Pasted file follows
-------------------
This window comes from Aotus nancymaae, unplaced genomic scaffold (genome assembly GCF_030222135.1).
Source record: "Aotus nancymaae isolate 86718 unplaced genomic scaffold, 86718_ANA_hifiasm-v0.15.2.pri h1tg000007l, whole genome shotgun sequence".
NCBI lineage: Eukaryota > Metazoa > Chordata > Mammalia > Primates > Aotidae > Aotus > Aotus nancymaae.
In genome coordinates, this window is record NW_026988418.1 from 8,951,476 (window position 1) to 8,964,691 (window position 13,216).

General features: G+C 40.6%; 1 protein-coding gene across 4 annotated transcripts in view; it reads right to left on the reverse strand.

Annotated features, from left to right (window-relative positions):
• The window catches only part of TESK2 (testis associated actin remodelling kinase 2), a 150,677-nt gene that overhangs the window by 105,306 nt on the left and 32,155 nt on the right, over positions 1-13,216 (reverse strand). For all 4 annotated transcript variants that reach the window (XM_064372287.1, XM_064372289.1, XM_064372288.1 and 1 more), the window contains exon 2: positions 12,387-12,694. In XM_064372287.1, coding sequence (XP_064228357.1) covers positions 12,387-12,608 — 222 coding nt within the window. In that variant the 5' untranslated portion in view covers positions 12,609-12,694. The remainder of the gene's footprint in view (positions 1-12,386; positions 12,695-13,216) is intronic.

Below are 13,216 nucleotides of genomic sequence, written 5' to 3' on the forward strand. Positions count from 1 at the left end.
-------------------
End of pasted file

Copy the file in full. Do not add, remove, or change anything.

This window comes from Aotus nancymaae, unplaced genomic scaffold (genome assembly GCF_030222135.1).
Source record: "Aotus nancymaae isolate 86718 unplaced genomic scaffold, 86718_ANA_hifiasm-v0.15.2.pri h1tg000007l, whole genome shotgun sequence".
NCBI lineage: Eukaryota > Metazoa > Chordata > Mammalia > Primates > Aotidae > Aotus > Aotus nancymaae.
In genome coordinates, this window is record NW_026988418.1 from 8,951,476 (window position 1) to 8,964,691 (window position 13,216).

General features: G+C 40.6%; 1 protein-coding gene across 4 annotated transcripts in view; it reads right to left on the reverse strand.

Annotated features, from left to right (window-relative positions):
• The window catches only part of TESK2 (testis associated actin remodelling kinase 2), a 150,677-nt gene that overhangs the window by 105,306 nt on the left and 32,155 nt on the right, over positions 1-13,216 (reverse strand). For all 4 annotated transcript variants that reach the window (XM_064372287.1, XM_064372289.1, XM_064372288.1 and 1 more), the window contains exon 2: positions 12,387-12,694. In XM_064372287.1, coding sequence (XP_064228357.1) covers positions 12,387-12,608 — 222 coding nt within the window. In that variant the 5' untranslated portion in view covers positions 12,609-12,694. The remainder of the gene's footprint in view (positions 1-12,386; positions 12,695-13,216) is intronic.

Below are 13,216 nucleotides of genomic sequence, written 5' to 3' on the forward strand. Positions count from 1 at the left end.